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Faculty of Modern and Medieval Languages and Linguistics

 

GE Modern Thought: Enlightenment and its Critics from Kant to Heidegger

 

GE Modern Thought: Enlightenment and its Critics from Kant to Heidegger

Course Convenor: Dr Martin Ruehl (mar23@cam.ac.uk), Section of German & Dutch

The Enlightenment was one of the main roads to modernity in eighteenth-century Europe and its latter-day proponents still regard its central tenets – rationalism, secularism, individualism – as the very definition of what it means to be modern. For many historians of European thought, it represents the single most significant event since the Renaissance: an intellectual revolution that fundamentally transformed man’s understanding of his place in the natural as well as the social world and produced not just the ‘ideas of 1789’, but the various ideologies (liberalism, socialism, pacifism) that would shape Western political theory and praxis over the next two centuries.

While the scholarly output on the Enlightenment and its various individual representatives is vast, relatively little is known about those thinkers who resisted the ‘Age of Reason’ and launched what Isaiah Berlin later identified as a ‘Counter-Enlightenment’. And yet there was, as early as the mid-eighteenth century, a vociferous and highly articulate contingent in the new republic of letters which fiercely opposed the materialism and atheism of the lumières, their abstract, a-historical conceptions of the self and their levelling of national traditions and cultural diversity in the name of universalism and progress. These anti-philosophes, though frequently marginalized in the history of ideas, played a no less important role in the formation of European thought. Appalled by the rapid ‘disenchantment of the world’ (Max Weber), they attacked what they viewed as the terribles simplifications and, especially in the wake of the French Revolution, the doctrinaire intolerance of their enlightening enemies. In doing so, they formulated crucial new concepts and ideals that laid the discursive foundations, first for what we now call, somewhat vaguely, ‘the Right’, and later, in the second half of the twentieth century, post-modernism. At the same time, they also forced the ‘party of progress’ to re-define its own positions.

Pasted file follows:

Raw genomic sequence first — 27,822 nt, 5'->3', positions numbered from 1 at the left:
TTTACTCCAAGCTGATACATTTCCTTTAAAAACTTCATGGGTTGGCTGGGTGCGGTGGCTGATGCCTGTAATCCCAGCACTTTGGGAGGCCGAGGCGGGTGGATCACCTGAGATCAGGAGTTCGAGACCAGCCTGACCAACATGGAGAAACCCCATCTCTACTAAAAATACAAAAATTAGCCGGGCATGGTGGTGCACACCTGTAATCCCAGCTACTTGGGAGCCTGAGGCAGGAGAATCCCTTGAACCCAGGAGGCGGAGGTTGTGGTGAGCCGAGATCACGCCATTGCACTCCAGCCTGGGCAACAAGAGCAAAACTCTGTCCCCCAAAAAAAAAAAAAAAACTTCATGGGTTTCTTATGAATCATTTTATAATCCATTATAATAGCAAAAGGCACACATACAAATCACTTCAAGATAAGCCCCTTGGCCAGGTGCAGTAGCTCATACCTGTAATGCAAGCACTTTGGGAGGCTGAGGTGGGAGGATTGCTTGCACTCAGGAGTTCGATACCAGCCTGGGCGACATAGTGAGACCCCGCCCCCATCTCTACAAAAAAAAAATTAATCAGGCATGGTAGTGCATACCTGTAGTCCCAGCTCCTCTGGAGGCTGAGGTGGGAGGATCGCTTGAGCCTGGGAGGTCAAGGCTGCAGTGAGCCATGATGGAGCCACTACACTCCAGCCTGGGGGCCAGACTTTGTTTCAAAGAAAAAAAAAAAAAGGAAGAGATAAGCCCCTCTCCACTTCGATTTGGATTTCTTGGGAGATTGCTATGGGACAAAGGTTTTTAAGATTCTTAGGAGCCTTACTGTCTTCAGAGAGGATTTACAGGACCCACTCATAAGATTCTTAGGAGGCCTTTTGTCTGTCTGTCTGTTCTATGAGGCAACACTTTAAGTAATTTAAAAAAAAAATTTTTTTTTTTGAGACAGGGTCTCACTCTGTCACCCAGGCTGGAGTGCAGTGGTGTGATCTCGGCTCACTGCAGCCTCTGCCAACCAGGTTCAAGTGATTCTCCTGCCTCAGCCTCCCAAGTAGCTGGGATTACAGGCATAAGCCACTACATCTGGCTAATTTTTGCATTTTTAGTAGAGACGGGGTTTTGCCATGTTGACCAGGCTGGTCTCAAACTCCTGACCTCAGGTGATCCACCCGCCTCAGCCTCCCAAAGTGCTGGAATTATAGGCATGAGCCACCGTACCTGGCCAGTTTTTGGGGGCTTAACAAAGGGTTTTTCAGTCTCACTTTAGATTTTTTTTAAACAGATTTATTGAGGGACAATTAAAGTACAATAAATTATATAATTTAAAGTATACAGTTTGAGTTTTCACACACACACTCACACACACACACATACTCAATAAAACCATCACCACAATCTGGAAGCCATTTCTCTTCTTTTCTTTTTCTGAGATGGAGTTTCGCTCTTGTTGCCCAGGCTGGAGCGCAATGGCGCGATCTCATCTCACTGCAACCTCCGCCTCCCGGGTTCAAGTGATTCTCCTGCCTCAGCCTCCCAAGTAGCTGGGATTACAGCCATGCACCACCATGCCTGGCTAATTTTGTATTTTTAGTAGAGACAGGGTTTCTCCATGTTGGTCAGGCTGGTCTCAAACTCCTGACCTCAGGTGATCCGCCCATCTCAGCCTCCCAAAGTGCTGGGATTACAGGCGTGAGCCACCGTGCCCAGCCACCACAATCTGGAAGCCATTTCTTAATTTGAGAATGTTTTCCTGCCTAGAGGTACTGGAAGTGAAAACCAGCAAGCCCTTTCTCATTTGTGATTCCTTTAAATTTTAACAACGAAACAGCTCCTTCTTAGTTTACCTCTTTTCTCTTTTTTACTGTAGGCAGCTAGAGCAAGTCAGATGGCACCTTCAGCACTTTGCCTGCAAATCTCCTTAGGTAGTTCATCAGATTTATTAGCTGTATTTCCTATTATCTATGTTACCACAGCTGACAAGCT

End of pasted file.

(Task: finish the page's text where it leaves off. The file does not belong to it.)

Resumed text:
In this seminar, we will trace the intellectual struggles over Enlightenment from Kant’s critique of revealed religion in the ancien régime to Heidegger’s challenge to the narratives of progress, rationality, and technocratic control. We will examine these struggles as on-going, politically charged controversies about the nature and meaning of modernity, without, however, establishing any facile links between ‘the unfinished project of modernity’ (Jürgen Habermas) and the ‘Enlightenment project’. We shall approach both projects, instead, as profoundly dialectical phenomena that were generated and defined, from the beginning, by their opposites. Particular attention will be given, accordingly, to liminal figures, theorists at the interface between Enlightenment and Counter-Enlightenment like Herder, Nietzsche, Weber, and Adorno, who embraced central aspects of Aufklärung while questioning its triumphalist belief in humanity’s inexorable march towards ever-higher levels of rationality, emancipation, and civilization. We shall read the works of these theorists as historically as is possible in such a text-based seminar, concentrating on the following themes, listed here, rather simplistically, as binary oppositions: progressivism/historicism, optimism/Kulturkritik, society/community, reason/faith, rationalization/myth, peaceful meliorism/violent renewal.

Although all of the primary texts on our syllabus are by German authors, we will also consider the concept of Enlightenment as it was formulated and debated in other national contexts. While you are encouraged to read the primary literature in the original German, you can of course consult English translations (I am happy to point you to particular editions). The reading list attached below, though quite expansive, is by no means final and I welcome bibliographical suggestions (regarding the set texts as well as the scholarly literature) from all participants.

 

Preliminary reading:

  • T.J. Reed, Light in Germany: Scenes from an Unknown Enlightenment (Chicago 2015), pp. 1-77.
  • D. Outram, The Enlightenment, 3rd edn (Cambridge 2013), ideally the whole book (it’s only 150 pp. long), but at the very least the Introduction (pp. 1-10).

 

General reading

  • Introductions
  • * T.J. Reed, Light in Germany: Scenes from an Unknown Enlightenment (Chicago 2015), pp. 1-77.
  • A. Pagden, The Enlightenment and Why It Still Matters (Oxford 2013), ‘Preface’ (pp. vii-xiv), ‘Introduction: What is Enlightenment?’ (pp. 1-19), and ‘Conclusion: Enlightenment and Its Enemies’ (pp. 315-352).
  • J. Robertson, ‘The Case for the Enlightenment’, in: J. Robertson, The Case for the Enlightenment: Scotland and Naples 1680-1760 (Cambridge 2007), pp. 1-52.
  • ** D. Outram, The Enlightenment, 3rd edn (Cambridge 2013), ideally the whole book (it’s only 150 pp. long), but at the very least the Introduction (pp. 1-10).
  • * J. Schmidt, ‘Introduction: What is Enlightenment? A Question, its Context, and Some Consequences’, in: J. Schmidt (ed.), What is Enlightenment? Eighteenth-century Answers and Twentieth-century Questions (Berkeley and Los Angeles 1996), pp. 1-45
  • R. Porter, The Enlightenment, 2nd edn (London 2001)
  • * H. Stuke, ‘Aufklärung’, in: O. Brunner, W. Conze and R. Koselleck (eds), Geschichtliche Grundbegriffe: Historisches Lexikon zur politisch-sozialen Sprache in Deutschland, vol. I (Stuttgart 1972), pp. 243-342

 

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